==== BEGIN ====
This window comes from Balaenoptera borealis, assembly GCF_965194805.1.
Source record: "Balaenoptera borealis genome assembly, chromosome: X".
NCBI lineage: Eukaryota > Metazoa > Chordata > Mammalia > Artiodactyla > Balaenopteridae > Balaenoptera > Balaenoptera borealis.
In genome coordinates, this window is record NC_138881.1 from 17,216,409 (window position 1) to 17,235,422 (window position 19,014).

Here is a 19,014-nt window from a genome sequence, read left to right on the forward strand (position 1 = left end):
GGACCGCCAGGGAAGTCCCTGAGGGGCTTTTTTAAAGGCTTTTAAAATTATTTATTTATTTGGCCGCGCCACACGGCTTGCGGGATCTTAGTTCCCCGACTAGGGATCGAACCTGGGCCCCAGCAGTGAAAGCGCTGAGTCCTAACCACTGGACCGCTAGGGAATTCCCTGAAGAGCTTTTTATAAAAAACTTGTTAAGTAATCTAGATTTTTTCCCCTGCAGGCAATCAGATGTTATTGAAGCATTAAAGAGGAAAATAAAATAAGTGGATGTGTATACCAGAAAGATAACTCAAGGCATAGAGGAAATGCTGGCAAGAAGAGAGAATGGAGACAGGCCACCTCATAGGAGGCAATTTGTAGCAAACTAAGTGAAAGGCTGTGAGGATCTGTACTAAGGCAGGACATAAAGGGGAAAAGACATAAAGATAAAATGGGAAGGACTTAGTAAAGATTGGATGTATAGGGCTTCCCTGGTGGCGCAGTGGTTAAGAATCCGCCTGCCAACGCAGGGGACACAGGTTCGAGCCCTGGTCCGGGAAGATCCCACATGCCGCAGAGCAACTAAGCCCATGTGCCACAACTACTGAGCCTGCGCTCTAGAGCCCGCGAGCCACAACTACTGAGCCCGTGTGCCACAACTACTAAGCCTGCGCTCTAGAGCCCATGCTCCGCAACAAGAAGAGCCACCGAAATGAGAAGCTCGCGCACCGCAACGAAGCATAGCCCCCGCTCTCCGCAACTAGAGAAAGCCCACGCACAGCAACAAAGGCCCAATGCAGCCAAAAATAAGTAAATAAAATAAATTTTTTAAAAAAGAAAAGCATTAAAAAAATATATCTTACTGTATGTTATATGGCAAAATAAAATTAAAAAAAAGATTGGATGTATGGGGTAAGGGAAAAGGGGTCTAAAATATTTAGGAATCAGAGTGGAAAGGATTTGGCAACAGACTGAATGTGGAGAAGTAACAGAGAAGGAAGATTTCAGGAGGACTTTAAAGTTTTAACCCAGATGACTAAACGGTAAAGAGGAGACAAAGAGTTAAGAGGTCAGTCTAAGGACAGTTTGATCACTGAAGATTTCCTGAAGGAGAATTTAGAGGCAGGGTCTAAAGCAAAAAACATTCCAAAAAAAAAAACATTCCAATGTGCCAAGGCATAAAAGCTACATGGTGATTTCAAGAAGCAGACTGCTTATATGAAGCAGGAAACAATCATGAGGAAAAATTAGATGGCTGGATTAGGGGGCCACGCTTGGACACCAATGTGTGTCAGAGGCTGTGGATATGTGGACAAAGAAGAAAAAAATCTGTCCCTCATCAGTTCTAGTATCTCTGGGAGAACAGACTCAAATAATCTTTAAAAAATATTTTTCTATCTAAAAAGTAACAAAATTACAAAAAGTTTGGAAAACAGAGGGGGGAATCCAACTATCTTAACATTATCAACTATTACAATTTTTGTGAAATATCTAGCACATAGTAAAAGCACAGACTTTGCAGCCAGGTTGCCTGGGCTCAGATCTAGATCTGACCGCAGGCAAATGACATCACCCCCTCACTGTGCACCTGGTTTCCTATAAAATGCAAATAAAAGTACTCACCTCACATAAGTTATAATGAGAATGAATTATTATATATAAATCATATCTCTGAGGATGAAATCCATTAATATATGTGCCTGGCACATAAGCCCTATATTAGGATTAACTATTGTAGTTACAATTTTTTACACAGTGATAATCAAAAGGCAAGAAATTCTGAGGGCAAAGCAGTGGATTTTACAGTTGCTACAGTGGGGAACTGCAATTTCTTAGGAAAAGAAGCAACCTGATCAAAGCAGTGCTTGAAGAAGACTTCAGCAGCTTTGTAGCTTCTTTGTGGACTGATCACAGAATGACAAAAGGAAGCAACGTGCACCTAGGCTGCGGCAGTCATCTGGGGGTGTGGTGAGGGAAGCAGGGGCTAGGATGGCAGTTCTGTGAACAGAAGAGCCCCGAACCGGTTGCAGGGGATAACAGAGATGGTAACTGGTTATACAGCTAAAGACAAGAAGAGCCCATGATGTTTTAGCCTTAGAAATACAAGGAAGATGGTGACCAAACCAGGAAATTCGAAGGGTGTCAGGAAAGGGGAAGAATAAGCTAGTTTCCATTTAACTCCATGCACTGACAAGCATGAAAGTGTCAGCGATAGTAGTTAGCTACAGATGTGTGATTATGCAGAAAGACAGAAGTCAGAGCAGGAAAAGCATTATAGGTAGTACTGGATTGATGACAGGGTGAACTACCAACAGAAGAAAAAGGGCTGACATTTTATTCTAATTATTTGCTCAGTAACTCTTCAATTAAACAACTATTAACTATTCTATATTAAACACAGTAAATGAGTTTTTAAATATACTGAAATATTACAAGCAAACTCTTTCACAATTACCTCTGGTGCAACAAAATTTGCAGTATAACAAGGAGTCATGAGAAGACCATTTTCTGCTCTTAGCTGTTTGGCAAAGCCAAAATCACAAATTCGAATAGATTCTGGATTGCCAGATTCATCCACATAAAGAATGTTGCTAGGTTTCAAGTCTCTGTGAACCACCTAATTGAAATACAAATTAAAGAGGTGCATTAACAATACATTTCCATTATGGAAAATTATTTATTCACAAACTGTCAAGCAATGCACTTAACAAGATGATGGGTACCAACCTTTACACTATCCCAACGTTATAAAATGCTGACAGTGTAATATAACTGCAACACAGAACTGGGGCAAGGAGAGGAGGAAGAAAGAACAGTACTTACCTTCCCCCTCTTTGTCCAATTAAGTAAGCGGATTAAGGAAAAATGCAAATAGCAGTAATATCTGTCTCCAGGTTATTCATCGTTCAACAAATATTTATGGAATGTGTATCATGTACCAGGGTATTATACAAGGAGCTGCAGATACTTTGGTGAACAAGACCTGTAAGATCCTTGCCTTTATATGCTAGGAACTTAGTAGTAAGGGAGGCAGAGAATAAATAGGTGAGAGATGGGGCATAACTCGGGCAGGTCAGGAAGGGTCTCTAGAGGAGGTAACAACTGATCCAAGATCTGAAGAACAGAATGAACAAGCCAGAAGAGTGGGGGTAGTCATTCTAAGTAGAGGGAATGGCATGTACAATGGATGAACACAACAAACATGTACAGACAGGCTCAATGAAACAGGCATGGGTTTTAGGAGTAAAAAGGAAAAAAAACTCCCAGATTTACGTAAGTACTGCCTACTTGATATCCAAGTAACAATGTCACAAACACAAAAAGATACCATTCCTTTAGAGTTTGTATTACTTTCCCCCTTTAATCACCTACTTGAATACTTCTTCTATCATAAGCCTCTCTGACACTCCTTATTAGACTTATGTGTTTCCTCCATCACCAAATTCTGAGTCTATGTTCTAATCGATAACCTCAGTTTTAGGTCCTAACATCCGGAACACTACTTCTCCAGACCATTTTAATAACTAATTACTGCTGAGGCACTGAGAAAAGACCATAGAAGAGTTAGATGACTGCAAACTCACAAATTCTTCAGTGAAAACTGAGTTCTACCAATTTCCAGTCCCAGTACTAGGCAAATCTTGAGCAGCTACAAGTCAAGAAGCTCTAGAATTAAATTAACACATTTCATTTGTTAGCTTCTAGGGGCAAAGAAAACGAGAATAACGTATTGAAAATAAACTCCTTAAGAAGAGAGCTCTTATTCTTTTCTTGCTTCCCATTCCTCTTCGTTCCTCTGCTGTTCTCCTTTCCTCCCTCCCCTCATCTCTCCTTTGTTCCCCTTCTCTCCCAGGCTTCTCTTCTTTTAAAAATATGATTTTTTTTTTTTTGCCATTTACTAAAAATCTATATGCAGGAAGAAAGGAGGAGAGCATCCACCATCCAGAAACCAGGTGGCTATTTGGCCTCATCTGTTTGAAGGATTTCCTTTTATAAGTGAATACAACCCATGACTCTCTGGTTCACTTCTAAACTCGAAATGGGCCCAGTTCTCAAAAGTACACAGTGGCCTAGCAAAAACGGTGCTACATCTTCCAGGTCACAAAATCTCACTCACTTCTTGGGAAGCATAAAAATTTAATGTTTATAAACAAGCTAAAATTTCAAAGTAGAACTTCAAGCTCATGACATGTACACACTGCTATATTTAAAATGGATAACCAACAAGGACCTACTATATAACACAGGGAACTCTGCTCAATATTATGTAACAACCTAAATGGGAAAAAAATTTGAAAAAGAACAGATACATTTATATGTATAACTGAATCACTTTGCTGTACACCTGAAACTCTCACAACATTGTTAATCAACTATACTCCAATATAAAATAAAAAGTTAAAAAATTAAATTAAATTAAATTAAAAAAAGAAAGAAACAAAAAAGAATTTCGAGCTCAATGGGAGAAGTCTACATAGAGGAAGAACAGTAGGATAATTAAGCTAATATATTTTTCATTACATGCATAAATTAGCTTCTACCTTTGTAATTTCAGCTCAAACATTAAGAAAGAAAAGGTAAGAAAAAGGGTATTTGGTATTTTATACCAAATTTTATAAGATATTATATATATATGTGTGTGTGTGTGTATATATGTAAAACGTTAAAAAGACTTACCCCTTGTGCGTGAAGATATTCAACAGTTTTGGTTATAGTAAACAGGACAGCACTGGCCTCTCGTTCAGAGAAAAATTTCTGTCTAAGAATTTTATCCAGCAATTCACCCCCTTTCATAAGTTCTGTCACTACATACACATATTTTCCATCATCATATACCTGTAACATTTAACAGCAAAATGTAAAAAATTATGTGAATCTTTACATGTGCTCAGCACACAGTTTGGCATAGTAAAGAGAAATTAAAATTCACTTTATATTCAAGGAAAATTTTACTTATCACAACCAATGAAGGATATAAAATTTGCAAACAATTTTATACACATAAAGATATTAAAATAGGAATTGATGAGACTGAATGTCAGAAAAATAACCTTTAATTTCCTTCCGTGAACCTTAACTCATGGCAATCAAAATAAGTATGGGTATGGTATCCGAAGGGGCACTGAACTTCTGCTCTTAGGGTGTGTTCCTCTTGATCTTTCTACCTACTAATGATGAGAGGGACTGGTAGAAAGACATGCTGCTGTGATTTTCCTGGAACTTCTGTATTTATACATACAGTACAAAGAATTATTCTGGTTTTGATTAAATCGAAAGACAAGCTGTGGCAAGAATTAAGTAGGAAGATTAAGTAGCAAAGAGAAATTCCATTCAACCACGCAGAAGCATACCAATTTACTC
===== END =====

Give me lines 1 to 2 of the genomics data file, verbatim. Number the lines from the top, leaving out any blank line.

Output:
This window comes from Balaenoptera borealis, assembly GCF_965194805.1.
Source record: "Balaenoptera borealis genome assembly, chromosome: X".